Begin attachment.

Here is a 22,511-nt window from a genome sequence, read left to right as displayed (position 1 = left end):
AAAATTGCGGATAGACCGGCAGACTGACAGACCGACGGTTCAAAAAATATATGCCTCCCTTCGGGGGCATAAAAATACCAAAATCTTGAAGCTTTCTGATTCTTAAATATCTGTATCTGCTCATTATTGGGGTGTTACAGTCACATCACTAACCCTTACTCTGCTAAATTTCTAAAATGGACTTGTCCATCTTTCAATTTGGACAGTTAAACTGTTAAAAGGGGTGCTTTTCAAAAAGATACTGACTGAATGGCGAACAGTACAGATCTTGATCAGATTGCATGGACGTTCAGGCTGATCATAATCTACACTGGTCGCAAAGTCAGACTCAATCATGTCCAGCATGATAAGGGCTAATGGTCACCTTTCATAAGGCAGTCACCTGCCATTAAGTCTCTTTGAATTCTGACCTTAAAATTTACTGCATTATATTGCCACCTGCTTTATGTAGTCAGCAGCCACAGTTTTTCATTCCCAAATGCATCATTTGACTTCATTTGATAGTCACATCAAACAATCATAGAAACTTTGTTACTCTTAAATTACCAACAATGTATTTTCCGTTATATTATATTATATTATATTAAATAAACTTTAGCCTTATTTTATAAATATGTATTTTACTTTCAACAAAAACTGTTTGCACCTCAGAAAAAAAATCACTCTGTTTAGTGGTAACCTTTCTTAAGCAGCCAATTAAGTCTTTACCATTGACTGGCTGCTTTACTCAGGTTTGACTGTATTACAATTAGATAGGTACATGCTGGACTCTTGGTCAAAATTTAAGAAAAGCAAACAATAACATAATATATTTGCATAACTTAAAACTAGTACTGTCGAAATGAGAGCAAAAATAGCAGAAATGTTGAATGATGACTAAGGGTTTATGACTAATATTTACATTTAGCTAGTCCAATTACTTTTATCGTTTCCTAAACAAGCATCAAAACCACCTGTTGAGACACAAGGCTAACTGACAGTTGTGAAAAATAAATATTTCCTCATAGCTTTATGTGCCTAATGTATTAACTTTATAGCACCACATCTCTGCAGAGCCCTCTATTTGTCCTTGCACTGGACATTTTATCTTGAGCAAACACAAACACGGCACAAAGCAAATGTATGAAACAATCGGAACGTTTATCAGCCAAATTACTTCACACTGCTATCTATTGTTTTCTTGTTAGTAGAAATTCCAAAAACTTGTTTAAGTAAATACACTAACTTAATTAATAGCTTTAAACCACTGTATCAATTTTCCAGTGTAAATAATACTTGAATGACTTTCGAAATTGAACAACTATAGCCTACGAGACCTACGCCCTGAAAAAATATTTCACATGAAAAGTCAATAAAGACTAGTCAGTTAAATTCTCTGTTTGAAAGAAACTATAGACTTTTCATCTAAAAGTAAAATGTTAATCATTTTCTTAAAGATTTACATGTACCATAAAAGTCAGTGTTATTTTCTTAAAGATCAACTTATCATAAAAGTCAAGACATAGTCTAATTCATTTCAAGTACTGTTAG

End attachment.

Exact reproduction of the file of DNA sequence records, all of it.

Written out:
Here is a 22,511-nt window from a genome sequence, read left to right as displayed (position 1 = left end):
AAAATTGCGGATAGACCGGCAGACTGACAGACCGACGGTTCAAAAAATATATGCCTCCCTTCGGGGGCATAAAAATACCAAAATCTTGAAGCTTTCTGATTCTTAAATATCTGTATCTGCTCATTATTGGGGTGTTACAGTCACATCACTAACCCTTACTCTGCTAAATTTCTAAAATGGACTTGTCCATCTTTCAATTTGGACAGTTAAACTGTTAAAAGGGGTGCTTTTCAAAAAGATACTGACTGAATGGCGAACAGTACAGATCTTGATCAGATTGCATGGACGTTCAGGCTGATCATAATCTACACTGGTCGCAAAGTCAGACTCAATCATGTCCAGCATGATAAGGGCTAATGGTCACCTTTCATAAGGCAGTCACCTGCCATTAAGTCTCTTTGAATTCTGACCTTAAAATTTACTGCATTATATTGCCACCTGCTTTATGTAGTCAGCAGCCACAGTTTTTCATTCCCAAATGCATCATTTGACTTCATTTGATAGTCACATCAAACAATCATAGAAACTTTGTTACTCTTAAATTACCAACAATGTATTTTCCGTTATATTATATTATATTATATTAAATAAACTTTAGCCTTATTTTATAAATATGTATTTTACTTTCAACAAAAACTGTTTGCACCTCAGAAAAAAAATCACTCTGTTTAGTGGTAACCTTTCTTAAGCAGCCAATTAAGTCTTTACCATTGACTGGCTGCTTTACTCAGGTTTGACTGTATTACAATTAGATAGGTACATGCTGGACTCTTGGTCAAAATTTAAGAAAAGCAAACAATAACATAATATATTTGCATAACTTAAAACTAGTACTGTCGAAATGAGAGCAAAAATAGCAGAAATGTTGAATGATGACTAAGGGTTTATGACTAATATTTACATTTAGCTAGTCCAATTACTTTTATCGTTTCCTAAACAAGCATCAAAACCACCTGTTGAGACACAAGGCTAACTGACAGTTGTGAAAAATAAATATTTCCTCATAGCTTTATGTGCCTAATGTATTAACTTTATAGCACCACATCTCTGCAGAGCCCTCTATTTGTCCTTGCACTGGACATTTTATCTTGAGCAAACACAAACACGGCACAAAGCAAATGTATGAAACAATCGGAACGTTTATCAGCCAAATTACTTCACACTGCTATCTATTGTTTTCTTGTTAGTAGAAATTCCAAAAACTTGTTTAAGTAAATACACTAACTTAATTAATAGCTTTAAACCACTGTATCAATTTTCCAGTGTAAATAATACTTGAATGACTTTCGAAATTGAACAACTATAGCCTACGAGACCTACGCCCTGAAAAAATATTTCACATGAAAAGTCAATAAAGACTAGTCAGTTAAATTCTCTGTTTGAAAGAAACTATAGACTTTTCATCTAAAAGTAAAATGTTAATCATTTTCTTAAAGATTTACATGTACCATAAAAGTCAGTGTTATTTTCTTAAAGATCAACTTATCATAAAAGTCAAGACATAGTCTAATTCATTTCAAGTACTGTTAG